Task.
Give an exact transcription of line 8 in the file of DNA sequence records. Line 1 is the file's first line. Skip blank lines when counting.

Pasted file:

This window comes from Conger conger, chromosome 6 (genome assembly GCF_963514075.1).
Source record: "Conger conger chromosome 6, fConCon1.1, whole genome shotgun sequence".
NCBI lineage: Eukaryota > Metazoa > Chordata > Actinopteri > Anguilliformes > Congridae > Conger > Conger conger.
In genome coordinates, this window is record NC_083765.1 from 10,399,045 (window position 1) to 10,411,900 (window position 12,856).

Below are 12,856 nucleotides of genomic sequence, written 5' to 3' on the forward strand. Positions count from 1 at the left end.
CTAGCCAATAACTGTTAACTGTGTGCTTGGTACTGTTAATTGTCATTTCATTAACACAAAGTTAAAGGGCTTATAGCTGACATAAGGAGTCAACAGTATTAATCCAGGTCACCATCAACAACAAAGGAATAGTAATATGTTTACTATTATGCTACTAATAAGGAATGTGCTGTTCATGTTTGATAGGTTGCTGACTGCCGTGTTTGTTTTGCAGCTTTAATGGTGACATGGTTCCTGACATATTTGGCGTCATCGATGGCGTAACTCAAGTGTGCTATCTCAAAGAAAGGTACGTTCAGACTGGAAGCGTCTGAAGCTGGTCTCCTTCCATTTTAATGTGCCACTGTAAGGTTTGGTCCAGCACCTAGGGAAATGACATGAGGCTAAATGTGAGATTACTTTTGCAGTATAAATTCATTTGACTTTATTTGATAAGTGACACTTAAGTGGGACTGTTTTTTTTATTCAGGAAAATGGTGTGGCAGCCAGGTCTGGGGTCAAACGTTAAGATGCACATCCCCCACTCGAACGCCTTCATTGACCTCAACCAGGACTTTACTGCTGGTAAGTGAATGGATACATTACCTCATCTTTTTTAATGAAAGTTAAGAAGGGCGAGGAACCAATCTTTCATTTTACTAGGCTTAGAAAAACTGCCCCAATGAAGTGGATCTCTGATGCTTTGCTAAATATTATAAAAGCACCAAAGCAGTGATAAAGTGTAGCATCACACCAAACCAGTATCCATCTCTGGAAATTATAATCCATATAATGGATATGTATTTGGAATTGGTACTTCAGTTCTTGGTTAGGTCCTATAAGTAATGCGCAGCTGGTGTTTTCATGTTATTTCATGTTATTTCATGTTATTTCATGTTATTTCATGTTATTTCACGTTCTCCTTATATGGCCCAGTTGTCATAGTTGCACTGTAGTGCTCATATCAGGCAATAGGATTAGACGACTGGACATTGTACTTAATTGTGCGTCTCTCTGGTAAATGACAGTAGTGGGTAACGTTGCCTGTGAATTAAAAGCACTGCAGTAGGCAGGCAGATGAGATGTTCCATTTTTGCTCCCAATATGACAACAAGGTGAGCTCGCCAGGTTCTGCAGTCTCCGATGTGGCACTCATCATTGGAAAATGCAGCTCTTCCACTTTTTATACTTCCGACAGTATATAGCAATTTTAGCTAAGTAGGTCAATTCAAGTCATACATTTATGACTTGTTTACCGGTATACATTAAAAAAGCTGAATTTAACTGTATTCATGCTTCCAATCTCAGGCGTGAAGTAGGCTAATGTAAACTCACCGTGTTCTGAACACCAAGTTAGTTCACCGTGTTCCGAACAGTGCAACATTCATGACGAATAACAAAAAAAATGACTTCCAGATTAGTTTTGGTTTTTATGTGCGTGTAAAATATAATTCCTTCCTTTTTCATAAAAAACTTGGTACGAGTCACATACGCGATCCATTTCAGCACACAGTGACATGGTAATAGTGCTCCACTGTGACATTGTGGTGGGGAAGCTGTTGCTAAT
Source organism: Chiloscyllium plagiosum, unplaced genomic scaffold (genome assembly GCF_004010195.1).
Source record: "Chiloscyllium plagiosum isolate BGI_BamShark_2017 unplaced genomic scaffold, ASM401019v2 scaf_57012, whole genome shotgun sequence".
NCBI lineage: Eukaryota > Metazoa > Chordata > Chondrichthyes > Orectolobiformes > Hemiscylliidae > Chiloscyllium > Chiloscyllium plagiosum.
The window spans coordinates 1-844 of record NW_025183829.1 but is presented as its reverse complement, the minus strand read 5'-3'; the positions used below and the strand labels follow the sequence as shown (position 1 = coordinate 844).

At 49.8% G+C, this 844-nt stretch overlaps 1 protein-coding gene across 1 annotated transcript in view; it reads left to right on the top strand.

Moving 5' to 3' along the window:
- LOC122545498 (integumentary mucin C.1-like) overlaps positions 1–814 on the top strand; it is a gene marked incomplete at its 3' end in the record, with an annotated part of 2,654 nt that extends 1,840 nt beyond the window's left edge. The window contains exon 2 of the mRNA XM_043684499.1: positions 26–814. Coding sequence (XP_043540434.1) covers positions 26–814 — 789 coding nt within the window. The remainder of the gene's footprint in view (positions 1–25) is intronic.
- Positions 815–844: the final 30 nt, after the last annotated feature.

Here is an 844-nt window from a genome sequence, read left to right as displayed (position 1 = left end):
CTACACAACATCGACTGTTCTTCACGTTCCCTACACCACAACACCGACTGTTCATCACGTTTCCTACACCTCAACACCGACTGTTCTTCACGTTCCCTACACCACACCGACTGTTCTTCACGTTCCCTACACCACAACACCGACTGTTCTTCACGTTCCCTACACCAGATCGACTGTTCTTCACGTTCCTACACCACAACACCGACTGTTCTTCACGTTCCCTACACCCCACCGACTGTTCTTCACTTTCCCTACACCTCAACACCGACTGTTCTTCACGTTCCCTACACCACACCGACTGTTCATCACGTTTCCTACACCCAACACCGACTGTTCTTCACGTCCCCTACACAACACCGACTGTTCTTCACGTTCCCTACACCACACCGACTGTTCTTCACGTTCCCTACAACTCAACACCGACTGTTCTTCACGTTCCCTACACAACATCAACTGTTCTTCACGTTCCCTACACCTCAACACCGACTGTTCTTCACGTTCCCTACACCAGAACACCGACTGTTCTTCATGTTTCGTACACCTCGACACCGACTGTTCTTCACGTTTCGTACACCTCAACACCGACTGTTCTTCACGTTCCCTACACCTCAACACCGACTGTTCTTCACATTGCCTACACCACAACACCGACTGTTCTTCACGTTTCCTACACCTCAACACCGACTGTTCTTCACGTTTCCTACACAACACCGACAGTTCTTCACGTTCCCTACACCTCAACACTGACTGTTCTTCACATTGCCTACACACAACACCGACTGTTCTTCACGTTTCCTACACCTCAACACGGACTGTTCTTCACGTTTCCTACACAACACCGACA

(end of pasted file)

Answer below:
Source record: "Chiloscyllium plagiosum isolate BGI_BamShark_2017 unplaced genomic scaffold, ASM401019v2 scaf_57012, whole genome shotgun sequence".